The utilization of ready-made content is a powerful current in contemporary art, taking the form of such practices as parody, rephotography, photomontage, simulation, and quotation. Whether used in part or in whole, appropriated imagery is often intended to question meaning and originality in contemporary culture. Yet, despite its ubiquity, the incorporation of pre-existing imagery is not without risk. Since the 1960s, copyright cases have escalated among notable artists, such as Andy Warhol and Jeff Koons. In many such cases, the unlicensed reusage of imagery plays a strong role in the creation of message, particularly with works intended to be a commentary on consumerism or popular culture. Yet, some artists, such as American photographer Richard Prince, seem to create artworks in order to invite legal reprisal, as if ensuing copyright lawsuits are the true subject matter, not the appropriated content itself. The purpose of this article is to explore and introduce a new artistic category, which the author classifies as legal performance art. Participants range from legal counsel and the judiciary to members of the press and the consuming public. Pleadings, exhibits, and press coverage become part of conceptual framework of the performance. This radical shift in venue and scope challenges the traditional definition of the artwork, fragmenting it amongst countless sites, thereby revolutionizing the concepts of production, participation, and viewership.
A visit to an art institution is expected to require visitors displaying certain etiquette and adopting certain social conventions. For example, the architecture of the building and the physical context of the galleries as well as the spatial arrangement and the gilded framing of the exhibits seem to raise certain expectations while informing and shaping visitors' decorum. Nevertheless, visiting a museum is also a social event with the majority of visitors arriving as part of a group. Following Goffman's dramaturgy and frame analysis theory, this article draws upon videotaped fragments of visitors at least in dyads at the Courtauld Gallery, London, UK, in order to explore their embodied visiting and viewing practices. By focusing on the ways visitors connect with the collection as well as socially share parts of their experience with each other, this article aims at challenging the notion of the visitor being static and the museum experience being ocular centric.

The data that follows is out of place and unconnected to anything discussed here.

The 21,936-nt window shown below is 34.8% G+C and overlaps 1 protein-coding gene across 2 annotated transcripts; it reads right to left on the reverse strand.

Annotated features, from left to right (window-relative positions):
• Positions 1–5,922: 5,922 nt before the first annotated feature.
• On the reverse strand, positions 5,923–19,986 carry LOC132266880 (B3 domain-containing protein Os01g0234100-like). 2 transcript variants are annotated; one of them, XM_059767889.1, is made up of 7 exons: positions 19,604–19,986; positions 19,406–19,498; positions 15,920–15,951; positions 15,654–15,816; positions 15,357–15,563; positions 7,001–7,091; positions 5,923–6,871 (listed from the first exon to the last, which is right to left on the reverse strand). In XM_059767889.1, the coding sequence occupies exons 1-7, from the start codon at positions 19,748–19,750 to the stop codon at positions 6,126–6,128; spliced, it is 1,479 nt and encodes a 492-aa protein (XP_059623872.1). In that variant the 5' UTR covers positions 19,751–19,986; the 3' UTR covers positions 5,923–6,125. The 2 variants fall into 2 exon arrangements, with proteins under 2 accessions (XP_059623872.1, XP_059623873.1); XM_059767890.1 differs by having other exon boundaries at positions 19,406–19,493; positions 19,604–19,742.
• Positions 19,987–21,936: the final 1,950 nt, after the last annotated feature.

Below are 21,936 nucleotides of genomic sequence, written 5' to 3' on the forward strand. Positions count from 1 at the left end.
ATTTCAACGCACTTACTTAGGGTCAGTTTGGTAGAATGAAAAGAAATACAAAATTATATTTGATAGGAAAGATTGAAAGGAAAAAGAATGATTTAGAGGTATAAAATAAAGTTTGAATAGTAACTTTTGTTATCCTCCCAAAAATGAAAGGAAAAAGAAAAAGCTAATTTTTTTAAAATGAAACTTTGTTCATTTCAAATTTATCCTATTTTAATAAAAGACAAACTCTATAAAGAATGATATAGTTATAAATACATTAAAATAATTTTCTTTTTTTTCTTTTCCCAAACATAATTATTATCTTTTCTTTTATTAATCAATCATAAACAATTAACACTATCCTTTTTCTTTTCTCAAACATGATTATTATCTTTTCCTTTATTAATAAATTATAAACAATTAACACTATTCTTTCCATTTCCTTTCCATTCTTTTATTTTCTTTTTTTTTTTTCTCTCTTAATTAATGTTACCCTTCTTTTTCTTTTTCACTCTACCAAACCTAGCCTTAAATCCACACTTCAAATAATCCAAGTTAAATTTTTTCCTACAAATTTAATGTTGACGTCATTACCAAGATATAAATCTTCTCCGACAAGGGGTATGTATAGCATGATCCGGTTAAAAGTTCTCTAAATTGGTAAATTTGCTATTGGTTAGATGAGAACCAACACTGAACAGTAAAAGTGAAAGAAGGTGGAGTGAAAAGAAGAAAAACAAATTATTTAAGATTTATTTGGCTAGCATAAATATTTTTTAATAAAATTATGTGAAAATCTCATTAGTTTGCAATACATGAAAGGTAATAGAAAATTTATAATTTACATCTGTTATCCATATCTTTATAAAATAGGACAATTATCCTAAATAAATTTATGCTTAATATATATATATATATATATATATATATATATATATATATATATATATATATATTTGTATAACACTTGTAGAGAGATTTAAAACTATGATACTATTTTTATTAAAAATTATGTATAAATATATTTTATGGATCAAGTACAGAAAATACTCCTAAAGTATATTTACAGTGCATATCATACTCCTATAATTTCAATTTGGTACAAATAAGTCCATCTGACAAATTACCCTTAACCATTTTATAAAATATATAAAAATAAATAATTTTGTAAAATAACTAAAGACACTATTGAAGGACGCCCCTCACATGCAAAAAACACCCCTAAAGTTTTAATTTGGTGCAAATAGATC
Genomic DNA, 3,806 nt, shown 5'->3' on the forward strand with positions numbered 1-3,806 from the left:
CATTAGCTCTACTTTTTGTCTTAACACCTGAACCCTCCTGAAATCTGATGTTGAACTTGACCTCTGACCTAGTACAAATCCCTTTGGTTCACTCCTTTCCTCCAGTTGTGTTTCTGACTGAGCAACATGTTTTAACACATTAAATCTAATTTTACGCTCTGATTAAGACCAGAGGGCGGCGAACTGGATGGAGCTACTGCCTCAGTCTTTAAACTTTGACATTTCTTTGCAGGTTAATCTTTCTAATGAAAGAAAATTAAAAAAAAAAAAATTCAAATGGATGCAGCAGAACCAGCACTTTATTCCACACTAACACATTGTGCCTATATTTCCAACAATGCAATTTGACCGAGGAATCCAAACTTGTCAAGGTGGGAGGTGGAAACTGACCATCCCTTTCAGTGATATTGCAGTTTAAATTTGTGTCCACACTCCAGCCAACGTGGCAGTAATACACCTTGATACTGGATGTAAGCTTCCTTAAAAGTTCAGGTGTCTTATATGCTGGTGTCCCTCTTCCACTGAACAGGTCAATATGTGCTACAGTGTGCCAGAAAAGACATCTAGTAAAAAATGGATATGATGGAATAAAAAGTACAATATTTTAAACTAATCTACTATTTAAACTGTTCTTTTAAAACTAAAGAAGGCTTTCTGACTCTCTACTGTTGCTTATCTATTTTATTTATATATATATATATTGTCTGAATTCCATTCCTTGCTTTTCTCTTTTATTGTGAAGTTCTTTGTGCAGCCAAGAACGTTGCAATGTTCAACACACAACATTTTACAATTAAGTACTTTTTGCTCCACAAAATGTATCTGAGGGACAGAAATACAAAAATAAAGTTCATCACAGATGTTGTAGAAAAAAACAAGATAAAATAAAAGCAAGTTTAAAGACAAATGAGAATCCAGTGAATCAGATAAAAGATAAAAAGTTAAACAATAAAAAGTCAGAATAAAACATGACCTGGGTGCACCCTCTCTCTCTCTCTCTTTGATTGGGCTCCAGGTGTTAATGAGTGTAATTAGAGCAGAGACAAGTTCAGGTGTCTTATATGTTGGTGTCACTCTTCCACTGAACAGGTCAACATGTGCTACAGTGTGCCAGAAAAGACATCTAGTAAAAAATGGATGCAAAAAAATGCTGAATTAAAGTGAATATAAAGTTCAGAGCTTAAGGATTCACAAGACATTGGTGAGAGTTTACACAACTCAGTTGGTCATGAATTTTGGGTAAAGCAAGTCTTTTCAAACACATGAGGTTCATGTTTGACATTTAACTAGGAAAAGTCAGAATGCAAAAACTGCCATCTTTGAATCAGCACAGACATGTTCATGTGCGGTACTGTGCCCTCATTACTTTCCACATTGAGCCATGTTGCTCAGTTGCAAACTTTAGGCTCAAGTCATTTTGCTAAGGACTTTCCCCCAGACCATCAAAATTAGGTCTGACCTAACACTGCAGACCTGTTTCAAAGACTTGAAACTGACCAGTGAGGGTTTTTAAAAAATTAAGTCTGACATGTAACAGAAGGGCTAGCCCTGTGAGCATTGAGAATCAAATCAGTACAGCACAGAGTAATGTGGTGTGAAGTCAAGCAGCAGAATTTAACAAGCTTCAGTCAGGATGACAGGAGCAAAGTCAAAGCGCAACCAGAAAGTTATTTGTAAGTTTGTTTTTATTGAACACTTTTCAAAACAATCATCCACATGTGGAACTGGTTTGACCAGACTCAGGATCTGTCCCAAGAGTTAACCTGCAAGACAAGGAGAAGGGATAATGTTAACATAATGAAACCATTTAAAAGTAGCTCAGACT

The perception of three-dimensional sculptural forms is quite different from two-dimensional art works such as painting and drawing. Though both are considered forms of artistic production, the distinction is the tactual and kinesthetic sensations of the three-dimensional sculptural forms. The understanding of the perception of sculptural forms adds another dimension to cognitive and emotive qualities embedded in art. The emotions evoked while observing, knowing, touching, and feeling a sculpture, as well as the experiences of working, creating, and producing one, affect an individual’s perception. People with dementia who develop visual and perceptual difficulties may gradually have a different experience of sculpture. The materiality of a sculpture and its tactile engagement have the capacity to influence their perception. With spatial errors, changes in color, and misperceptions, there is a possibility that they see, appreciate, and experience, in a different way, both physical sculptural forms and those that are mediated through digital technology.